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See detailNon-Coding RNAs in the Brain-Heart Axis: The Case of Parkinson’s Disease
Acharya, Shubhra; Salgado-Somoza, Antonio; Stefanizzi, Francesca Maria et al

in International Journal of Molecular Sciences (2020), 21(18), 6513

Parkinson’s disease (PD) is a complex and heterogeneous disorder involving multiple genetic and environmental influences. Although a wide range of PD risk factors and clinical markers for the symptomatic ... [more ▼]

Parkinson’s disease (PD) is a complex and heterogeneous disorder involving multiple genetic and environmental influences. Although a wide range of PD risk factors and clinical markers for the symptomatic motor stage of the disease have been identified, there are still no reliable biomarkers available for the early pre-motor phase of PD and for predicting disease progression. High-throughput RNA-based biomarker profiling and modeling may provide a means to exploit the joint information content from a multitude of markers to derive diagnostic and prognostic signatures. In the field of PD biomarker research, currently, no clinically validated RNA-based biomarker models are available, but previous studies reported several significantly disease-associated changes in RNA abundances and activities in multiple human tissues and body fluids. Here, we review the current knowledge of the regulation and function of non-coding RNAs in PD, focusing on microRNAs, long non-coding RNAs, and circular RNAs. Since there is growing evidence for functional interactions between the heart and the brain, we discuss the benefits of studying the role of non-coding RNAs in organ interactions when deciphering the complex regulatory networks involved in PD progression. We finally review important concepts of harmonization and curation of high throughput datasets, and we discuss the potential of systems biomedicine to derive and evaluate RNA biomarker signatures from high-throughput expression data. [less ▲]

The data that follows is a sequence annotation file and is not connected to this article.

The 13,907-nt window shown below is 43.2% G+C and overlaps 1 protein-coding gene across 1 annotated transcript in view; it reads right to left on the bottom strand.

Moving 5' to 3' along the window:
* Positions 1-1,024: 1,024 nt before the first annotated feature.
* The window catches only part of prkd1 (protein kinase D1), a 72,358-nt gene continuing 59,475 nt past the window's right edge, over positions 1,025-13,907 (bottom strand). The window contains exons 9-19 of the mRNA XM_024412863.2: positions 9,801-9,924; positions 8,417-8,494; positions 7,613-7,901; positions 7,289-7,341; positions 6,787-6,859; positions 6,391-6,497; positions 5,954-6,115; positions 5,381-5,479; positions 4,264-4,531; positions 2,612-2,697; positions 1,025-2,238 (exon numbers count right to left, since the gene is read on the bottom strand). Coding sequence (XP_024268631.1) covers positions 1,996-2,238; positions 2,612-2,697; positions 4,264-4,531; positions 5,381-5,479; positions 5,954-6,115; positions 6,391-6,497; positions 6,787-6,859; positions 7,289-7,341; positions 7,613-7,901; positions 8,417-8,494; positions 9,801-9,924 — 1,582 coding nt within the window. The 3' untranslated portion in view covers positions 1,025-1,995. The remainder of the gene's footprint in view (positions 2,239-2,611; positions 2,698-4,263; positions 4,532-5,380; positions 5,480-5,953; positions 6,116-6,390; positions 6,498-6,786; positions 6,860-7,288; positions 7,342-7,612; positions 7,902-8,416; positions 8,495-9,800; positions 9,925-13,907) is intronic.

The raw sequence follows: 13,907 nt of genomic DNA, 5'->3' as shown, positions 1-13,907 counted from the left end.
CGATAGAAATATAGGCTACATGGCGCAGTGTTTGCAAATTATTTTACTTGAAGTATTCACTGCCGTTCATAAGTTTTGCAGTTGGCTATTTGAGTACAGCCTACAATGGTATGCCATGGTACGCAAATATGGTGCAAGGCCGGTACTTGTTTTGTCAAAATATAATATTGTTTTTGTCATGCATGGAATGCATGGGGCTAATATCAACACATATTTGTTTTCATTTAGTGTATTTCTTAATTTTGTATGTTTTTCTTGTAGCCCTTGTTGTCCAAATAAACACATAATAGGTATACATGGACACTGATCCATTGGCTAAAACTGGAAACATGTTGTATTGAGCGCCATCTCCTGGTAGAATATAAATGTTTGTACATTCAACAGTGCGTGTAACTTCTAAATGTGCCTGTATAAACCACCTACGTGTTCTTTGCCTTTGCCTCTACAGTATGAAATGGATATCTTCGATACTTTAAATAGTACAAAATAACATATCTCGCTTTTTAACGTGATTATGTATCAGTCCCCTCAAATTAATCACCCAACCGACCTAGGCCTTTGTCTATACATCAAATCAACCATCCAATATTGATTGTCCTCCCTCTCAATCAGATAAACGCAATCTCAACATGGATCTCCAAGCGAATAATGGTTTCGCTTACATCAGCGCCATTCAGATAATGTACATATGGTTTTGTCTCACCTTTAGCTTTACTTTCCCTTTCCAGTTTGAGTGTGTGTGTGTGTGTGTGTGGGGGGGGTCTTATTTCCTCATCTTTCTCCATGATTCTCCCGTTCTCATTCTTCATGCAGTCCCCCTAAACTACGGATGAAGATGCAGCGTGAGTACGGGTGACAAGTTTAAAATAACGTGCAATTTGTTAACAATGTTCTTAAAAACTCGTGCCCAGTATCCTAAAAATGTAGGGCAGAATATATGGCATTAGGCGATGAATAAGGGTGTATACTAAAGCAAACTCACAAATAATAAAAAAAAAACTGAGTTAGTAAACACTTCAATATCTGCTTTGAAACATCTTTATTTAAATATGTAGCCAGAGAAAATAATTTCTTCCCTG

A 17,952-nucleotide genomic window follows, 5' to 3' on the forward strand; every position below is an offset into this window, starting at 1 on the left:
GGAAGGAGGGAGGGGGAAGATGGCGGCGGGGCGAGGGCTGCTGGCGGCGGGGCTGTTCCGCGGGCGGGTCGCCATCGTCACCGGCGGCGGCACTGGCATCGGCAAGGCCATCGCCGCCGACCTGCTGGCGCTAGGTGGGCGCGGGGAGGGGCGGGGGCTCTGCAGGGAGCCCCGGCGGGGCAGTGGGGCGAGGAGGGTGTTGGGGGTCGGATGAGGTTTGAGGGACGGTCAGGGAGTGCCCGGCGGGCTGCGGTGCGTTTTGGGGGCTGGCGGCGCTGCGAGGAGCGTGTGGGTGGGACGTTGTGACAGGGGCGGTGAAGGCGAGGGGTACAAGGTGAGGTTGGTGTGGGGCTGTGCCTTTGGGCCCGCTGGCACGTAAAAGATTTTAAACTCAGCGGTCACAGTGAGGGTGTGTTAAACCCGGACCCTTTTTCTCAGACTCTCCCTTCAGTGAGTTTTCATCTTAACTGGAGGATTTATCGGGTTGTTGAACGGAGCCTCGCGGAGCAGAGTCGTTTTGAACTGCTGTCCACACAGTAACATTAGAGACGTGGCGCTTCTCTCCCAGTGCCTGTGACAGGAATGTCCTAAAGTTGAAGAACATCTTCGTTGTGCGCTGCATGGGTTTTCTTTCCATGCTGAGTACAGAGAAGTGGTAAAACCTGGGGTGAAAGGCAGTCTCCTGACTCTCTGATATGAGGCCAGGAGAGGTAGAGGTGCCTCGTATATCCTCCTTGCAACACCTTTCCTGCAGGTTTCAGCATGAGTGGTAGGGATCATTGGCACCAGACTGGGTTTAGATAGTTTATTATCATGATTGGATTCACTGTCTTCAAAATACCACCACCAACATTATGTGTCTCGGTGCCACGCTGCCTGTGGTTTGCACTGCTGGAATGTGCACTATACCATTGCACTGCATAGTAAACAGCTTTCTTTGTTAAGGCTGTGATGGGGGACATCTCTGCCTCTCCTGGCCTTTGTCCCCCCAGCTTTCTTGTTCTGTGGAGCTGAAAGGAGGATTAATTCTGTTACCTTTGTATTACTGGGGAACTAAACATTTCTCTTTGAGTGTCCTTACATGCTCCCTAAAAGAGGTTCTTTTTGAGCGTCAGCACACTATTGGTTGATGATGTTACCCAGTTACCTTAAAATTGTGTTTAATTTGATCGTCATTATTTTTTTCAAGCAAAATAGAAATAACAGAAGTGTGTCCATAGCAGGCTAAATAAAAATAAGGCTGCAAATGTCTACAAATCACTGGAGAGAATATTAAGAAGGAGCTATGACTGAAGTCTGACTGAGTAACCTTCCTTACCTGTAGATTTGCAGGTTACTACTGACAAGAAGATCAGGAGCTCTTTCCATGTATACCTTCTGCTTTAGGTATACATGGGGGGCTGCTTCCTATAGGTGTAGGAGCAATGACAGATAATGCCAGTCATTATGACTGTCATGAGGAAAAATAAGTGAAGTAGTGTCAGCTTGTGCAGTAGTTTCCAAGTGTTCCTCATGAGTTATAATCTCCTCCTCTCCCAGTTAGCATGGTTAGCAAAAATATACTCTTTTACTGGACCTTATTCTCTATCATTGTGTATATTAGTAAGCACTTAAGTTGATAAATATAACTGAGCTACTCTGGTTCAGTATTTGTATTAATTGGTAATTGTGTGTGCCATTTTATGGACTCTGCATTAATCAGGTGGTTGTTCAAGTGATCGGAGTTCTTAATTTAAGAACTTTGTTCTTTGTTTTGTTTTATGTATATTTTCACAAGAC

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See detailDistinct Cargos of Small Extracellular Vesicles Derived from Hypoxic Cells and Their Effect on Cancer Cells
Walbrecq, Geoffroy; Margue, Christiane UL; Behrmann, Iris UL et al

in International Journal of Molecular Sciences (2020)

Hypoxia is a common hallmark of solid tumors and is associated with aggressiveness, metastasis and poor outcome. Cancer cells under hypoxia undergo changes in metabolism and there is an intense crosstalk ... [more ▼]